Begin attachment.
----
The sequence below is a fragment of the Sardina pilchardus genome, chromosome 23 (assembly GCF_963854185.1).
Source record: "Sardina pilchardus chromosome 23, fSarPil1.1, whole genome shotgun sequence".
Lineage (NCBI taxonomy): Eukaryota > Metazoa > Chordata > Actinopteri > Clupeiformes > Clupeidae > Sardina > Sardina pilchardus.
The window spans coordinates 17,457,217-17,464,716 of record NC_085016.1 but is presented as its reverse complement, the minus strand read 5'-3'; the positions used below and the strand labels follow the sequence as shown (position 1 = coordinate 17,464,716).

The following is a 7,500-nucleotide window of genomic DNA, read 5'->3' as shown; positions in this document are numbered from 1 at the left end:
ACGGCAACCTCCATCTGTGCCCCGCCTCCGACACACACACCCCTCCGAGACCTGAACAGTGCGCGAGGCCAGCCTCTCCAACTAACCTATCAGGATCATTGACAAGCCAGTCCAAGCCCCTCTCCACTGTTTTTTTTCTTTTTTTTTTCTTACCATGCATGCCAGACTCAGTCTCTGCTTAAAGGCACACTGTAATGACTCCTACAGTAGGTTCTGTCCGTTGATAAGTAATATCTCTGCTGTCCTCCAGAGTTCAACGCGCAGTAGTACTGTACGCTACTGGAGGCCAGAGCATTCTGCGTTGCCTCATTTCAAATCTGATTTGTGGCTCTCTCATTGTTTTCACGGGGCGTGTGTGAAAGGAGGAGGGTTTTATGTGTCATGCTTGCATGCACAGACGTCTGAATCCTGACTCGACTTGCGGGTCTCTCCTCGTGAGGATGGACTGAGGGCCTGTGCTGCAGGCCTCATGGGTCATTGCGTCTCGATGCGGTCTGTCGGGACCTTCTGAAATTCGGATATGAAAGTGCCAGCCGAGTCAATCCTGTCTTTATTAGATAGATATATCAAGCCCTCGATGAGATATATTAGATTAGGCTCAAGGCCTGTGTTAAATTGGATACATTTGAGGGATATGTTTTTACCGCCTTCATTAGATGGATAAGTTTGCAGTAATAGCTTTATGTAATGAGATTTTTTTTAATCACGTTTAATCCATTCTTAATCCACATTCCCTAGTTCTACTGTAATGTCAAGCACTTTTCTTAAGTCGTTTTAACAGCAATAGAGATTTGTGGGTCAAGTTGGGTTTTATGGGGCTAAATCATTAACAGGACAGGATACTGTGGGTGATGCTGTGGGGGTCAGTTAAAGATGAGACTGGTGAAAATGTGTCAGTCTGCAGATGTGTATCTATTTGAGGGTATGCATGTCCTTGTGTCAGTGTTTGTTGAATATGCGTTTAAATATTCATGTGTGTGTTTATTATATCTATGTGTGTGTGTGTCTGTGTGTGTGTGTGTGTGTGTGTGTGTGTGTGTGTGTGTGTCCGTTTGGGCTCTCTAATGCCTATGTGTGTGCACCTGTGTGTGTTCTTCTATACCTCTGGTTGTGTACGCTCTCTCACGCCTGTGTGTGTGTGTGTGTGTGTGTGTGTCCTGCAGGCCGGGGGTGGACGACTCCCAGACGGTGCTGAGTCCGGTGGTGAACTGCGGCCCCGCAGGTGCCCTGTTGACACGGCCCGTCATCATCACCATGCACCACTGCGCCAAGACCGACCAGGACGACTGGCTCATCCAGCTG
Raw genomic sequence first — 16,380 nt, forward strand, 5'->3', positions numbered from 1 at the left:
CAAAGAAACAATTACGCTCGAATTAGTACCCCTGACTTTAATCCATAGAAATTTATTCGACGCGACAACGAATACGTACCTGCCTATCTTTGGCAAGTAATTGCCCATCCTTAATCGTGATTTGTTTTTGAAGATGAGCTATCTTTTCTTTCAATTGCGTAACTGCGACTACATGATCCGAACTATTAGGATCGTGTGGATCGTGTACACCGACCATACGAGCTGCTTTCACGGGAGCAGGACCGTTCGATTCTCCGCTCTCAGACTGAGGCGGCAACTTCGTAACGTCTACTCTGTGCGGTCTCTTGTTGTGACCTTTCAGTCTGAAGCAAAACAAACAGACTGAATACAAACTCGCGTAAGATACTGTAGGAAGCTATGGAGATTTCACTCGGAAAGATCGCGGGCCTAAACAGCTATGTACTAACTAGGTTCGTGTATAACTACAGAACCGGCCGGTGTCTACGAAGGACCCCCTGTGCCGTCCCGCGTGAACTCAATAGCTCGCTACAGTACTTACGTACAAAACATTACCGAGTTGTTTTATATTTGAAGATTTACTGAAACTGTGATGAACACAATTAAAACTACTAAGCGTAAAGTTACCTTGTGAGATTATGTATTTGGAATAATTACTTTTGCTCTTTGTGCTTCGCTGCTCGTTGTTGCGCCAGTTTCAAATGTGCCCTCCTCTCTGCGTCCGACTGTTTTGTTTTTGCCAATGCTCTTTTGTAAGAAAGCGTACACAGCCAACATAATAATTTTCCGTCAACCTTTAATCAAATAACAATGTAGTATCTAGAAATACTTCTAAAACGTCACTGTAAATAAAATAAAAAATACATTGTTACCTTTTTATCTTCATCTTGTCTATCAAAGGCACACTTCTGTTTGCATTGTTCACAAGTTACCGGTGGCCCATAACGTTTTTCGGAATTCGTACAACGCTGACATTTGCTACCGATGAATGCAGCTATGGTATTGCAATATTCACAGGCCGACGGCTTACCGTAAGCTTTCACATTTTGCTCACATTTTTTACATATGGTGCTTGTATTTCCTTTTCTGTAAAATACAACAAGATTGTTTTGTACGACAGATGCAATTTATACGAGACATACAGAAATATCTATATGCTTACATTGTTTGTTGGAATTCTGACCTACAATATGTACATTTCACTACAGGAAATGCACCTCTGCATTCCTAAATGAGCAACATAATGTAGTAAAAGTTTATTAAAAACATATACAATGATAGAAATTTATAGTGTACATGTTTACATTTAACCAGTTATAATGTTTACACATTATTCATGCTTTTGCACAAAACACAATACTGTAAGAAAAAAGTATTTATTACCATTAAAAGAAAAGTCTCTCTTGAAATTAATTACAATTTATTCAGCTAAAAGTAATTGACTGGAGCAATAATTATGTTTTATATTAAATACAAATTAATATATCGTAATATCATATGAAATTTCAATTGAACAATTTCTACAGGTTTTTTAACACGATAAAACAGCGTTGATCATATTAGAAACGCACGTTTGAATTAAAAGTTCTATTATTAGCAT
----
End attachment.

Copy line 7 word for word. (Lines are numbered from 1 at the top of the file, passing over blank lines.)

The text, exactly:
Raw genomic sequence first — 16,380 nt, forward strand, 5'->3', positions numbered from 1 at the left: